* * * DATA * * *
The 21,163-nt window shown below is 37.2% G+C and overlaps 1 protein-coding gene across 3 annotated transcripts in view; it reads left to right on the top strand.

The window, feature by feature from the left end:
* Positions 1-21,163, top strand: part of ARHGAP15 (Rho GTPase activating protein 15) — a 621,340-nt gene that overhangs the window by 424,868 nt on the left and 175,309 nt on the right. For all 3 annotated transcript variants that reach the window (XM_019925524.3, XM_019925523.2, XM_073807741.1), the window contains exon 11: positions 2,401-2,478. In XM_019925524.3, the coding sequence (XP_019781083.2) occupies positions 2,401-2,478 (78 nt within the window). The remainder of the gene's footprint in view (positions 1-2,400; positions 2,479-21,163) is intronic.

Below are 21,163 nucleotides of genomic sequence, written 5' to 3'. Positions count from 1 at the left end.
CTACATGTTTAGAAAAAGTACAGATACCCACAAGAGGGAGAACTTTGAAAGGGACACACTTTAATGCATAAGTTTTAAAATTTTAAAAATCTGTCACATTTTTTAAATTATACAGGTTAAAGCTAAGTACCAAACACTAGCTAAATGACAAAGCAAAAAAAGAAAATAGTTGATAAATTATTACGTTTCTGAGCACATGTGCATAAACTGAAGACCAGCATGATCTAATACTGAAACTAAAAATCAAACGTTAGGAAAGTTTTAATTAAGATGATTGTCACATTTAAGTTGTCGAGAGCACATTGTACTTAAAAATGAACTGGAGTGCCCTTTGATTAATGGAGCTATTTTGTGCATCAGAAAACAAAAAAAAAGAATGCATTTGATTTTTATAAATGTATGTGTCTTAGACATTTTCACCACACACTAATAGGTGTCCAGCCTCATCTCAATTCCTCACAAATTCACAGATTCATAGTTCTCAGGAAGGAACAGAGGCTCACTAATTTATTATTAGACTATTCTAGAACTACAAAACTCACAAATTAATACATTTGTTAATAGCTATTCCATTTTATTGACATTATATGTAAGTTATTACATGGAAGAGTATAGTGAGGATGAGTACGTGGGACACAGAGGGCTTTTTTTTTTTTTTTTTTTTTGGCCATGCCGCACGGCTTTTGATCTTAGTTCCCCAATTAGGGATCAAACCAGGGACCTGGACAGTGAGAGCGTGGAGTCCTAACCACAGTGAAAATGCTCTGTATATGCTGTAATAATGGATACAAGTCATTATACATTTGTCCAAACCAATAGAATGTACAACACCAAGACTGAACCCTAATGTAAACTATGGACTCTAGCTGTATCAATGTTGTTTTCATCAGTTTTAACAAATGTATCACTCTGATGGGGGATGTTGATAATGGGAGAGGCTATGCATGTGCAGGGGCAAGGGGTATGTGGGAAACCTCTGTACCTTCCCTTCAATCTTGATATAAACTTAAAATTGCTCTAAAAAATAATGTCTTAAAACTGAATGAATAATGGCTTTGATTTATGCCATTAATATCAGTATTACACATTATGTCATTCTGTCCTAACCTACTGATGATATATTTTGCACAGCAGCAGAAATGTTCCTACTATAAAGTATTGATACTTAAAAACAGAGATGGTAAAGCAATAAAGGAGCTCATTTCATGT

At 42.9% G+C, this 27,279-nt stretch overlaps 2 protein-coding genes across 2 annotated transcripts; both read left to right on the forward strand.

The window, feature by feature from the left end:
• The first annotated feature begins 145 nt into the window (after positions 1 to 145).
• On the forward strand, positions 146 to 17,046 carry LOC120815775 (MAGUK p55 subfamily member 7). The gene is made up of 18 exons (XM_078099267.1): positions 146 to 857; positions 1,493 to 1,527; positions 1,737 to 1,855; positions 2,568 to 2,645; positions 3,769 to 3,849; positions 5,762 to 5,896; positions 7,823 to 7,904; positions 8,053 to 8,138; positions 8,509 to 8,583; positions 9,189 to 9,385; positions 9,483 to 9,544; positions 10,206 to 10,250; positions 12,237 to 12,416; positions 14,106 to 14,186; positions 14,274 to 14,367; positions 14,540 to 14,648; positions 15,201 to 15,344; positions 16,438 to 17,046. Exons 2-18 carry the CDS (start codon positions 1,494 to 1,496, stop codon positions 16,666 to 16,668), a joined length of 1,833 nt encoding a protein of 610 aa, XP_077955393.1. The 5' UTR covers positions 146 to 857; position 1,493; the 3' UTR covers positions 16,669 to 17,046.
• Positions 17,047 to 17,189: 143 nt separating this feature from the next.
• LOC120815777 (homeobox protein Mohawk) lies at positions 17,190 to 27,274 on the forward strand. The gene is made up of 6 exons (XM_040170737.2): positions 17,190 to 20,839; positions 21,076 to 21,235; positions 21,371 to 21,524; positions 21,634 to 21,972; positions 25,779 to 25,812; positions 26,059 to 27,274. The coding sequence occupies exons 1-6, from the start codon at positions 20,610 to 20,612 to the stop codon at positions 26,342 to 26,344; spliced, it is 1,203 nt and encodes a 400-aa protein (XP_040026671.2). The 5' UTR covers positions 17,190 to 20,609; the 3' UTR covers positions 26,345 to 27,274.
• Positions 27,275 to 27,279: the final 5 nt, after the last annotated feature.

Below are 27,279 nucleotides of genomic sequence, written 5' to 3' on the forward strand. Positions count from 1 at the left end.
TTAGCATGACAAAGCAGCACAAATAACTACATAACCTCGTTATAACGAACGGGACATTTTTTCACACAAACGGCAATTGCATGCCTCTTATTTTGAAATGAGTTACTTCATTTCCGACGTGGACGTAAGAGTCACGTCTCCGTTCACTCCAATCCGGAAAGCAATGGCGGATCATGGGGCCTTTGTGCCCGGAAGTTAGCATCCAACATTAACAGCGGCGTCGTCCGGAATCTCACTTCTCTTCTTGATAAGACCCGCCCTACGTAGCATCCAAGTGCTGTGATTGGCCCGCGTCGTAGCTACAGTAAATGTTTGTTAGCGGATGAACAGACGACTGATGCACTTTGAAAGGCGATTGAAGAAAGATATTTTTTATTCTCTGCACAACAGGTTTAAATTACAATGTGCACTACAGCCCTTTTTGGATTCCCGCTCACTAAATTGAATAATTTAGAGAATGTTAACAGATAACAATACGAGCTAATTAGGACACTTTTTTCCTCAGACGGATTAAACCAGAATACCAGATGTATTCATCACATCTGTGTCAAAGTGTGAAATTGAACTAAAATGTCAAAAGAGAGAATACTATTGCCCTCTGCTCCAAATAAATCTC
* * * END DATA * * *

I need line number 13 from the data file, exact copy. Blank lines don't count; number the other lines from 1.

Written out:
Below are 27,279 nucleotides of genomic sequence, written 5' to 3' on the forward strand. Positions count from 1 at the left end.